Medicare and Working Past 65

Has the recent economy made you think about continuing to work past 65?  Or do you just love your job so much that you do not want to think about retiring?  Remember that you are eligible for Medicare when you reach 65 years of age. If you are covered by employer group health insurance and the employer has 20 or more employees, you can defer Medicare Part B until your coverage or employment ends, whichever comes first.

Physician and Out-Patient Coverage—Medicare Part B

Why would you want to defer Medicare Part B?  Part B, which covers the physician and out-patient medical expenses, carries a monthly premium. In 2014, the Part B premium is $104.90 per month. So if you have that eligible employer group coverage, you can defer this cost until your coverage or employment ends.

Hospitalization Coverage—Medicare Part A

Medicare Part A, hospitalization coverage, does not have a premium–unless you or your spouse has not earned the necessary 40 Medicare-eligible credits of work (approximately 10 years of work). If you are already receiving Social Security income payments, Medicare Part A will automatically become effective at 65.


Prescription Drug Coverage—Medicare Part D

If you have employer drug coverage, it will probably take the place of separate Medicare Part D Prescription Drug coverage. When you turn 65, you must check if your employer coverage is “creditable”– actuarially equivalent to the base Medicare Part D approved by Congress. If it is creditable, you do not need to make any changes until you no longer have this coverage.

Enrollment Periods for Medicare

If you are not working at 65, you normally sign up for Medicare through Social Security. Your Initial Enrollment Period is 7 months long–3 months before your birth month, the month you turn 65 and the 3 months after your birth month. However, if you defer Medicare Part B due to employer coverage, you will have an 8 month Special Enrollment Period when your (or your spouse’s) work or group health coverage ends, whichever comes first. If you miss these individual enrollment periods, you may have a premium penalty and/or gap in coverage.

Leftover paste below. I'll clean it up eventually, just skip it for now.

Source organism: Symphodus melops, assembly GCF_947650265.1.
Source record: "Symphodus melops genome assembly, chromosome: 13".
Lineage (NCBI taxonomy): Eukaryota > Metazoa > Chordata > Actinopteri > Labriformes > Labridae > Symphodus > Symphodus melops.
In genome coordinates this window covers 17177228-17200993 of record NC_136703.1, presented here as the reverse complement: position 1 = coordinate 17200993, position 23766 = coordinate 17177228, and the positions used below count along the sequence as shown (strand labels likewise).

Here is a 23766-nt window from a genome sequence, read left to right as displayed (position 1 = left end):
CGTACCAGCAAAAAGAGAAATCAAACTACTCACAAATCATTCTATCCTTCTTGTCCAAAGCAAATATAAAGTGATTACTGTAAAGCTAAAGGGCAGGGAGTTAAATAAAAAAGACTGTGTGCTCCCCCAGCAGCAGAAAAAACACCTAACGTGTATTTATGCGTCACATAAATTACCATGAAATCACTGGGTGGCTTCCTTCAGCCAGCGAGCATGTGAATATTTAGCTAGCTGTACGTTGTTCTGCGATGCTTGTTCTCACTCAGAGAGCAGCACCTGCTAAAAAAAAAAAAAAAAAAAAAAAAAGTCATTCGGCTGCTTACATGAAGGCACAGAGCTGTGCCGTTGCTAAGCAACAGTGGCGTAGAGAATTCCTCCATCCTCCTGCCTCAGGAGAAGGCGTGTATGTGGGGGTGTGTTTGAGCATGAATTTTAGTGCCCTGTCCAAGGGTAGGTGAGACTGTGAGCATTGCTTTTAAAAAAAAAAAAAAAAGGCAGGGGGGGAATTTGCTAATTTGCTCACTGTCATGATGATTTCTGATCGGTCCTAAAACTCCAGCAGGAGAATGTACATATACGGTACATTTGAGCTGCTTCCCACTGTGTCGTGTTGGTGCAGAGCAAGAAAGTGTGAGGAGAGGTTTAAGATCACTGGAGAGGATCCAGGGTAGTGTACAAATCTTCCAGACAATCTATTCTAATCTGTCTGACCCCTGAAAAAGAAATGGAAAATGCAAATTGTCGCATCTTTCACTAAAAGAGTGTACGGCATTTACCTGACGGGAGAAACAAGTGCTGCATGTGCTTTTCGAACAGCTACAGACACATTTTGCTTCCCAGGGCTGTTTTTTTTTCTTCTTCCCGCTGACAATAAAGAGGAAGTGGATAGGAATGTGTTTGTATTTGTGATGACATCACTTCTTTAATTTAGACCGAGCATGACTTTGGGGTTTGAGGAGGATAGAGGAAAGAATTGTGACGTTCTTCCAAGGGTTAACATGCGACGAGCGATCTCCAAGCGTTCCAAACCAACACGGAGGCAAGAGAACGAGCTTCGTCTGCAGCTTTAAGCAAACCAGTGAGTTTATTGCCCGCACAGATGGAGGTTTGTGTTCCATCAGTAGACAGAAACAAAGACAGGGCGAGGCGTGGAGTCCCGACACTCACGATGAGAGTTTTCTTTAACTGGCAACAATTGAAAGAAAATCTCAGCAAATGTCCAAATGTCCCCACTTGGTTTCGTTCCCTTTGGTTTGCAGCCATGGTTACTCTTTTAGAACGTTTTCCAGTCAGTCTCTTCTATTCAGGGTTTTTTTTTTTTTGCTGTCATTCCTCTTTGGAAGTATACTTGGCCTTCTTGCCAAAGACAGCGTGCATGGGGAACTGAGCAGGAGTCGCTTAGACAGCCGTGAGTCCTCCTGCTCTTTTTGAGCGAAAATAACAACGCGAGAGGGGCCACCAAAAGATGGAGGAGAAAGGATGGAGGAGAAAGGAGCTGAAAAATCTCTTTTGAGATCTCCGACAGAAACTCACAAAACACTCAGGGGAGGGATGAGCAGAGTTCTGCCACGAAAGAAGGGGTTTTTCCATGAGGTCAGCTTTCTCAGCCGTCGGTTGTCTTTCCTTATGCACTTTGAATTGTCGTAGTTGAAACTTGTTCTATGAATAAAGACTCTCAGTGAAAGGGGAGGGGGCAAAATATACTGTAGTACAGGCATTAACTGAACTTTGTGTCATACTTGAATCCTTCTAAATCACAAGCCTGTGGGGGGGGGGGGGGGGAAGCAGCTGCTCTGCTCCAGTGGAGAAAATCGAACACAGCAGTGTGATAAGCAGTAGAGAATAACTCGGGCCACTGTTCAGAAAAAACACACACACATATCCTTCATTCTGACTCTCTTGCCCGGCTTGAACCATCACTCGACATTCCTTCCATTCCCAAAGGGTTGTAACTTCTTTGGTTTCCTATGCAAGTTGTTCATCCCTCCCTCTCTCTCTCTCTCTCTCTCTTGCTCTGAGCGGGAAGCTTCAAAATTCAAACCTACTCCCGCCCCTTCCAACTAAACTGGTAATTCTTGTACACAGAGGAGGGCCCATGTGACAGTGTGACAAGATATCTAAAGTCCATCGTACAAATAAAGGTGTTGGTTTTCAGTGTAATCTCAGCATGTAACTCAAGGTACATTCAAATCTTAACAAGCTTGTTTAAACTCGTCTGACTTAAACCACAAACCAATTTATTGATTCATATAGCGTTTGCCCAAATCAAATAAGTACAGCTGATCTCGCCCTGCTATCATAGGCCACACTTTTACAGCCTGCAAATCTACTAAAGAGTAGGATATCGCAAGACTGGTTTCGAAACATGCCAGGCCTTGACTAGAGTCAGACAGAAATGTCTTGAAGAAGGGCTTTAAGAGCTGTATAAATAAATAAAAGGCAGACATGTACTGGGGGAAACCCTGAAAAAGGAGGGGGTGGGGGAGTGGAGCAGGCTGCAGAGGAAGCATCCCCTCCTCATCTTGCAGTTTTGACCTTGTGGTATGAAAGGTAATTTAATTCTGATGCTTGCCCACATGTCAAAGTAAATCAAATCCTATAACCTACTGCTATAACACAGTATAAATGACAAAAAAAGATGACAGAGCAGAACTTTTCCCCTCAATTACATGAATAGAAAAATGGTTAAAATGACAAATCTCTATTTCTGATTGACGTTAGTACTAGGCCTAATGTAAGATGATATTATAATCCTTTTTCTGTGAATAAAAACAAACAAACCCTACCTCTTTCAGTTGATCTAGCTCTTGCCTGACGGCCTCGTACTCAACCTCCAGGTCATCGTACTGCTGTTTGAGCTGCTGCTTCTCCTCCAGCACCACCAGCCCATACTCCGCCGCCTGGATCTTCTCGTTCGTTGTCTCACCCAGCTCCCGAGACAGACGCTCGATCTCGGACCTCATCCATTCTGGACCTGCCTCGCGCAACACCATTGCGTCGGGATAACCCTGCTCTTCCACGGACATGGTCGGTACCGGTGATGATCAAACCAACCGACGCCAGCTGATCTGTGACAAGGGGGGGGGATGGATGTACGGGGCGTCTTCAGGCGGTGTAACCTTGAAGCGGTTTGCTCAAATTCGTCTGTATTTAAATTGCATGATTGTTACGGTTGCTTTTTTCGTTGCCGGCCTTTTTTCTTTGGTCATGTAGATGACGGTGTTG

How to Initiate your Special Enrollment Period

Please take note that you must file the appropriate paperwork with Social Security in order to avoid the premium penalties and/or gap in coverage. If you deferred Medicare Part B and/or Part D because you had employee coverage acceptable to Medicare when you turned 65, make sure you submit the following forms to the Social Security Office before you or your spouse leaves work, preferably at least a month before. Going online or calling will not be sufficient.

CMS (Center for Medicare and Medicaid Services) Form L-564—employer form that validates you had group coverage


CMS Form 40B—request to start Medicare Part B


Both of these forms must be received by Social Security before you can sign up for a Medicare Part D Prescription Drug plan, a Medicare Advantage Plan or a Medicare supplement. When these forms are received by Social Security, this will begin your 8 month Special Enrollment Period.

Check Your Benefits

If your employer coverage is not active employee coverage, but is actually COBRA coverage or retiree coverage, you need to sign up for Medicare when you turn 65. Do not defer Medicare Parts A or B.

Check your employer benefits against Medicare Advantage or Supplemental coverage in your area. Medicare may be more complete coverage at a more affordable rate. However, Medicare is always individual coverage. If you have dependents whom you cover with your employer plan, check with your plan administrator about your options. Also, if you have high prescription drug costs, make sure you compare your employer plan and Medicare Part D drug plans before leaving your employer plan.

Help with Medicare

Call  the Senior LinkAge Line for free individual help at 1-800-333-2433 or check out the retirement blog at  for specific Medicare tips and questions.


By Nancy Nonini with Retirement Education PLUS which provides retirement seminars for employers. Topics include Medicare, Social Security, estate planning, retirement financial planning, caregiving, long-term care and retirement life planning. Nancy can be reached at 612-751-4193 and visit online at


Tags: Medicare, working past 65, Medicare part B, health